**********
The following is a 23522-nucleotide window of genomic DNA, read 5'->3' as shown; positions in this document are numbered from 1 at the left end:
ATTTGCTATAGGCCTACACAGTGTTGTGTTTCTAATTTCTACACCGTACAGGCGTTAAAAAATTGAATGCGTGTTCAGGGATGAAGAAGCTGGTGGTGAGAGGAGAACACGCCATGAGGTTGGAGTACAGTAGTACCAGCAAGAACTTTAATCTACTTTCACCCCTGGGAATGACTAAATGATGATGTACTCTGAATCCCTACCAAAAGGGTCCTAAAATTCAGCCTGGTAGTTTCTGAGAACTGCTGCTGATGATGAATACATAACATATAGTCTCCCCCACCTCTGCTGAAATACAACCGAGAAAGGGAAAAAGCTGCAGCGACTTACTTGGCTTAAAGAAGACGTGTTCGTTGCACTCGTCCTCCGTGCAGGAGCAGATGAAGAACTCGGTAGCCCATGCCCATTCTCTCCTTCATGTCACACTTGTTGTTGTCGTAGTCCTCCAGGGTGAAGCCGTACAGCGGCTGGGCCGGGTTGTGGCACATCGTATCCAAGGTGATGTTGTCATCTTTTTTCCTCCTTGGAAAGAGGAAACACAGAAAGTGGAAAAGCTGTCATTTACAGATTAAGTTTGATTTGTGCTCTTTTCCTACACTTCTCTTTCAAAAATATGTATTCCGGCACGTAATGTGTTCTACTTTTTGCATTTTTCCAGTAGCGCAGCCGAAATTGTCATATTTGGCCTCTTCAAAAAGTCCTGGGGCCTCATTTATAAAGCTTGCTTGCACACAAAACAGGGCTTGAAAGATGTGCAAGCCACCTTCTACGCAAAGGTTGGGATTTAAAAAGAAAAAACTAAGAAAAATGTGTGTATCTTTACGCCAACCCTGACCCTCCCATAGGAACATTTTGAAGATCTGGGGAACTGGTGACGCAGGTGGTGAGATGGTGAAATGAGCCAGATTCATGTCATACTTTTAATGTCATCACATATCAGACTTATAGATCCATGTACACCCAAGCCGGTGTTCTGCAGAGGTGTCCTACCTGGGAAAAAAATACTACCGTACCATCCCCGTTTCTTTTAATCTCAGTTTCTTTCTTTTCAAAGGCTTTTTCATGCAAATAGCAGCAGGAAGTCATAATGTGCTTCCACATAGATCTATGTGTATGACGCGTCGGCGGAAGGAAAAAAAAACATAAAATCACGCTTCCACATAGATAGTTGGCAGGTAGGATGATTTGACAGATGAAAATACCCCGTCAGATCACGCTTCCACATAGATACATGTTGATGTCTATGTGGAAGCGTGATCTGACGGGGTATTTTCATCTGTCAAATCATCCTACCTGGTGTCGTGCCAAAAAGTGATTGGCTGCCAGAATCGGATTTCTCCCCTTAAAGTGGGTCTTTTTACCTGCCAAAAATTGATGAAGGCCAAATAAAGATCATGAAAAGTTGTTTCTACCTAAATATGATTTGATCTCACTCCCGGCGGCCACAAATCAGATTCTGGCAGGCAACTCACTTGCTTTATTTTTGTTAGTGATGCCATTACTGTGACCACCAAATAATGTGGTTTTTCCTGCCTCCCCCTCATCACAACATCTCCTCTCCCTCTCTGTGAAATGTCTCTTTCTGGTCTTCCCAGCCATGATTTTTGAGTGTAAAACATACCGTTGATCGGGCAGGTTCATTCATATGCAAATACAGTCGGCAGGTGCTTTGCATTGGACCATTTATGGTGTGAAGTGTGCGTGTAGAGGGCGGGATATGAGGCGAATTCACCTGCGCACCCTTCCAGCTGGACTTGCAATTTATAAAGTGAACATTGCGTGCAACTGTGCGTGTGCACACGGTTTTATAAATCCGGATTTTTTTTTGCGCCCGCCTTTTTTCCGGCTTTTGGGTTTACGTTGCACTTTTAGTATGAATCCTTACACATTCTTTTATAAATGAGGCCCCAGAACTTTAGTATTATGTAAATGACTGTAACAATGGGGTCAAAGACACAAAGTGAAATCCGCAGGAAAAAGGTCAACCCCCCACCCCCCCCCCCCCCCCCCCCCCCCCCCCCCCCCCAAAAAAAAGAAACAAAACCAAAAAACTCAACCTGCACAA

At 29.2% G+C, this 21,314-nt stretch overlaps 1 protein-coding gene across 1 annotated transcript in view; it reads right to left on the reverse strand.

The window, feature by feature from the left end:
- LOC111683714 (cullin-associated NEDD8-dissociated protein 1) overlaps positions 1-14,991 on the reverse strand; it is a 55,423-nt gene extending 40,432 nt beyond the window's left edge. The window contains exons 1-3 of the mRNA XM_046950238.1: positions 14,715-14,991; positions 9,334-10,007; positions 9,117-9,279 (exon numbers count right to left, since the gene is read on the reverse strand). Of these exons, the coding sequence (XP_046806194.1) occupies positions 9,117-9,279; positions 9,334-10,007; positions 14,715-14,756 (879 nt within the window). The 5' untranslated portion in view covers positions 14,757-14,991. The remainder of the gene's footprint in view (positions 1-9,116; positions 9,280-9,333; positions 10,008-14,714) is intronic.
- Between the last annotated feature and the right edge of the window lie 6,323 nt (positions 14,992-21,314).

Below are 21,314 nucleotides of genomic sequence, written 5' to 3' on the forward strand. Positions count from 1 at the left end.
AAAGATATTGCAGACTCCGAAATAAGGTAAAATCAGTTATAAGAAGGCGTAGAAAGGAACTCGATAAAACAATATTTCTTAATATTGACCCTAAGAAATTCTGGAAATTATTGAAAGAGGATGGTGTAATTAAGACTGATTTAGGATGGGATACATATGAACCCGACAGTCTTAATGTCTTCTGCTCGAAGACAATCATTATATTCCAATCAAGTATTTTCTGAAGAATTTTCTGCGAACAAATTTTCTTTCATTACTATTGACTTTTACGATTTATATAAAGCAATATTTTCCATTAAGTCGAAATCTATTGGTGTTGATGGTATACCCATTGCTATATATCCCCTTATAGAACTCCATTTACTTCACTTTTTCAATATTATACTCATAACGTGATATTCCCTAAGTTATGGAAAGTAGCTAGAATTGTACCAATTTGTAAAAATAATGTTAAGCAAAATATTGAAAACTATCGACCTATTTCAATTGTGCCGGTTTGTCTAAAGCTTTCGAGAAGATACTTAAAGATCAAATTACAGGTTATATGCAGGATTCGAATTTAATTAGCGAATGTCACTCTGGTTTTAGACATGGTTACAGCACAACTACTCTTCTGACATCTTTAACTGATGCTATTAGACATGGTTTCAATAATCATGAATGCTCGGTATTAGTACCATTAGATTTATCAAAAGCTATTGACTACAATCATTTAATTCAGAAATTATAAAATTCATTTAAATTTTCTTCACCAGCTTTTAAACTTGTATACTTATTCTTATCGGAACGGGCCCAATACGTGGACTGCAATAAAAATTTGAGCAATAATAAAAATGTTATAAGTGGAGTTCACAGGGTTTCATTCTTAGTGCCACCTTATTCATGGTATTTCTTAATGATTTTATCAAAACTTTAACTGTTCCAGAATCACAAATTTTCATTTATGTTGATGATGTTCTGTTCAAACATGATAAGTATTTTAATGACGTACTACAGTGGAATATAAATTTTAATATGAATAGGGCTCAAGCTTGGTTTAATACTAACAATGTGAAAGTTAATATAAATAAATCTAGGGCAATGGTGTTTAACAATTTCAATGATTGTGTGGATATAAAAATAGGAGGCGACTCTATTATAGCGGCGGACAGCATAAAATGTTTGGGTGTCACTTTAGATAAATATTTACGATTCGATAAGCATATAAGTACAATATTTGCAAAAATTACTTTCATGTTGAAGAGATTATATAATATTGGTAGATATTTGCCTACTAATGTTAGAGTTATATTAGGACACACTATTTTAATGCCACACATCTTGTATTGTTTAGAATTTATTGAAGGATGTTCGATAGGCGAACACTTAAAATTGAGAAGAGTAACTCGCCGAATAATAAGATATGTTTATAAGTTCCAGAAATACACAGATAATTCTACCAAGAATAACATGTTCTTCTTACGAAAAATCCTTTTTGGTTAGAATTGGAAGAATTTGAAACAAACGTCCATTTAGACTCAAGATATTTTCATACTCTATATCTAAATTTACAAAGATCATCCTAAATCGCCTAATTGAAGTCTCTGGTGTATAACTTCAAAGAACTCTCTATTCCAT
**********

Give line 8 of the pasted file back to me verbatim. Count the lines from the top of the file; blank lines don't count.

AAAGATATTGCAGACTCCGAAATAAGGTAAAATCAGTTATAAGAAGGCGTAGAAAGGAACTCGATAAAACAATATTTCTTAATATTGACCCTAAGAAATTCTGGAAATTATTGAAAGAGGATGGTGTAATTAAGACTGATTTAGGATGGGATACATATGAACCCGACAGTCTTAATGTCTTCTGCTCGAAGACAATCATTATATTCCAATCAAGTATTTTCTGAAGAATTTTCTGCGAACAAATTTTCTTTCATTACTATTGACTTTTACGATTTATATAAAGCAATATTTTCCATTAAGTCGAAATCTATTGGTGTTGATGGTATACCCATTGCTATATATCCCCTTATAGAACTCCATTTACTTCACTTTTTCAATATTATACTCATAACGTGATATTCCCTAAGTTATGGAAAGTAGCTAGAATTGTACCAATTTGTAAAAATAATGTTAAGCAAAATATTGAAAACTATCGACCTATTTCAATTGTGCCGGTTTGTCTAAAGCTTTCGAGAAGATACTTAAAGATCAAATTACAGGTTATATGCAGGATTCGAATTTAATTAGCGAATGTCACTCTGGTTTTAGACATGGTTACAGCACAACTACTCTTCTGACATCTTTAACTGATGCTATTAGACATGGTTTCAATAATCATGAATGCTCGGTATTAGTACCATTAGATTTATCAAAAGCTATTGACTACAATCATTTAATTCAGAAATTATAAAATTCATTTAAATTTTCTTCACCAGCTTTTAAACTTGTATACTTATTCTTATCGGAACGGGCCCAATACGTGGACTGCAATAAAAATTTGAGCAATAATAAAAATGTTATAAGTGGAGTTCACAGGGTTTCATTCTTAGTGCCACCTTATTCATGGTATTTCTTAATGATTTTATCAAAACTTTAACTGTTCCAGAATCACAAATTTTCATTTATGTTGATGATGTTCTGTTCAAACATGATAAGTATTTTAATGACGTACTACAGTGGAATATAAATTTTAATATGAATAGGGCTCAAGCTTGGTTTAATACTAACAATGTGAAAGTTAATATAAATAAATCTAGGGCAATGGTGTTTAACAATTTCAATGATTGTGTGGATATAAAAATAGGAGGCGACTCTATTATAGCGGCGGACAGCATAAAATGTTTGGGTGTCACTTTAGATAAATATTTACGATTCGATAAGCATATAAGTACAATATTTGCAAAAATTACTTTCATGTTGAAGAGATTATATAATATTGGTAGATATTTGCCTACTAATGTTAGAGTTATATTAGGACACACTATTTTAATGCCACACATCTTGTATTGTTTAGAATTTATTGAAGGATGTTCGATAGGCGAACACTTAAAATTGAGAAGAGTAACTCGCCGAATAATAAGATATGTTTATAAGTTCCAGAAATACACAGATAATTCTACCAAGAATAACATGTTCTTCTTACGAAAAATCCTTTTTGGTTAGAATTGGAAGAATTTGAAACAAACGTCCATTTAGACTCAAGATATTTTCATACTCTATATCTAAATTTACAAAGATCATCCTAAATCGCCTAATTGAAGTCTCTGGTGTATAACTTCAAAGAACTCTCTATTCCAT